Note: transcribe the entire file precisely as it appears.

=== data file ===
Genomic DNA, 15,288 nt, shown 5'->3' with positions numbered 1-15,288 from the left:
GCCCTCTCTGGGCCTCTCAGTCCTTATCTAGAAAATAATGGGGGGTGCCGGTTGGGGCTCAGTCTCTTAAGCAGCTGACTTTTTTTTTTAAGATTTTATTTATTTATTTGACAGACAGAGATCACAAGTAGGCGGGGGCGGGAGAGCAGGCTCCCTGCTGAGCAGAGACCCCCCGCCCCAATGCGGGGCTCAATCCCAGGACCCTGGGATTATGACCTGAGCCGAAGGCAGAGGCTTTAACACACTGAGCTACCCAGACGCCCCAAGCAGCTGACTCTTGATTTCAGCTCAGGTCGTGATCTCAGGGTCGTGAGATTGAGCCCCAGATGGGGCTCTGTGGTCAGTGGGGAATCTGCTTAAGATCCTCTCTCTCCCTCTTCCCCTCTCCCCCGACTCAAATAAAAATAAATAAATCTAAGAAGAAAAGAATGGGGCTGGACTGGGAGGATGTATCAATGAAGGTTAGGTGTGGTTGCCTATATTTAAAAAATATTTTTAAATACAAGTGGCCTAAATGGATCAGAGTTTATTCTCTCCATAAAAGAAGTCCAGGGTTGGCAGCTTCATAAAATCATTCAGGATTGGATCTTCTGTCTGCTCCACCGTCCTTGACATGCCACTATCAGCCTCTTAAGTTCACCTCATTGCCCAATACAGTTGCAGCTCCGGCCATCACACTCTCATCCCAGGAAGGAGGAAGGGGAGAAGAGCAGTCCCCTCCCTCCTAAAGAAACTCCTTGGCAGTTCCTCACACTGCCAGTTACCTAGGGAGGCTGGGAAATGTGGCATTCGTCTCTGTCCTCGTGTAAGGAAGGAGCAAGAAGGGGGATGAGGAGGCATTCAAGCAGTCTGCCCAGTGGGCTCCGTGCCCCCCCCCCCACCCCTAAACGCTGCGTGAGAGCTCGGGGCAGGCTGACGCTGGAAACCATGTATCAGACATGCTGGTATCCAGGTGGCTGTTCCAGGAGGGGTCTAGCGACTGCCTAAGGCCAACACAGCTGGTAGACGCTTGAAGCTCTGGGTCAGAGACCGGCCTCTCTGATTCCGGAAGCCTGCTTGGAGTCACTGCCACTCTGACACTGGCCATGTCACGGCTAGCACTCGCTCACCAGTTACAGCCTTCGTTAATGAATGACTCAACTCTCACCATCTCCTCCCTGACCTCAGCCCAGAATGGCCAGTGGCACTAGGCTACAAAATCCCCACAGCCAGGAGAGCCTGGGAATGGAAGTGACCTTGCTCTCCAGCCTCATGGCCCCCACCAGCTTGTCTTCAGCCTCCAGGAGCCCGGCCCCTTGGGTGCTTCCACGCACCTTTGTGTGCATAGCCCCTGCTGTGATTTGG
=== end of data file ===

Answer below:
Genomic DNA, 15,288 nt, shown 5'->3' with positions numbered 1-15,288 from the left:
GCCCTCTCTGGGCCTCTCAGTCCTTATCTAGAAAATAATGGGGGGTGCCGGTTGGGGCTCAGTCTCTTAAGCAGCTGACTTTTTTTTTTAAGATTTTATTTATTTATTTGACAGACAGAGATCACAAGTAGGCGGGGGCGGGAGAGCAGGCTCCCTGCTGAGCAGAGACCCCCCGCCCCAATGCGGGGCTCAATCCCAGGACCCTGGGATTATGACCTGAGCCGAAGGCAGAGGCTTTAACACACTGAGCTACCCAGACGCCCCAAGCAGCTGACTCTTGATTTCAGCTCAGGTCGTGATCTCAGGGTCGTGAGATTGAGCCCCAGATGGGGCTCTGTGGTCAGTGGGGAATCTGCTTAAGATCCTCTCTCTCCCTCTTCCCCTCTCCCCCGACTCAAATAAAAATAAATAAATCTAAGAAGAAAAGAATGGGGCTGGACTGGGAGGATGTATCAATGAAGGTTAGGTGTGGTTGCCTATATTTAAAAAATATTTTTAAATACAAGTGGCCTAAATGGATCAGAGTTTATTCTCTCCATAAAAGAAGTCCAGGGTTGGCAGCTTCATAAAATCATTCAGGATTGGATCTTCTGTCTGCTCCACCGTCCTTGACATGCCACTATCAGCCTCTTAAGTTCACCTCATTGCCCAATACAGTTGCAGCTCCGGCCATCACACTCTCATCCCAGGAAGGAGGAAGGGGAGAAGAGCAGTCCCCTCCCTCCTAAAGAAACTCCTTGGCAGTTCCTCACACTGCCAGTTACCTAGGGAGGCTGGGAAATGTGGCATTCGTCTCTGTCCTCGTGTAAGGAAGGAGCAAGAAGGGGGATGAGGAGGCATTCAAGCAGTCTGCCCAGTGGGCTCCGTGCCCCCCCCCCCACCCCTAAACGCTGCGTGAGAGCTCGGGGCAGGCTGACGCTGGAAACCATGTATCAGACATGCTGGTATCCAGGTGGCTGTTCCAGGAGGGGTCTAGCGACTGCCTAAGGCCAACACAGCTGGTAGACGCTTGAAGCTCTGGGTCAGAGACCGGCCTCTCTGATTCCGGAAGCCTGCTTGGAGTCACTGCCACTCTGACACTGGCCATGTCACGGCTAGCACTCGCTCACCAGTTACAGCCTTCGTTAATGAATGACTCAACTCTCACCATCTCCTCCCTGACCTCAGCCCAGAATGGCCAGTGGCACTAGGCTACAAAATCCCCACAGCCAGGAGAGCCTGGGAATGGAAGTGACCTTGCTCTCCAGCCTCATGGCCCCCACCAGCTTGTCTTCAGCCTCCAGGAGCCCGGCCCCTTGGGTGCTTCCACGCACCTTTGTGTGCATAGCCCCTGCTGTGATTTGG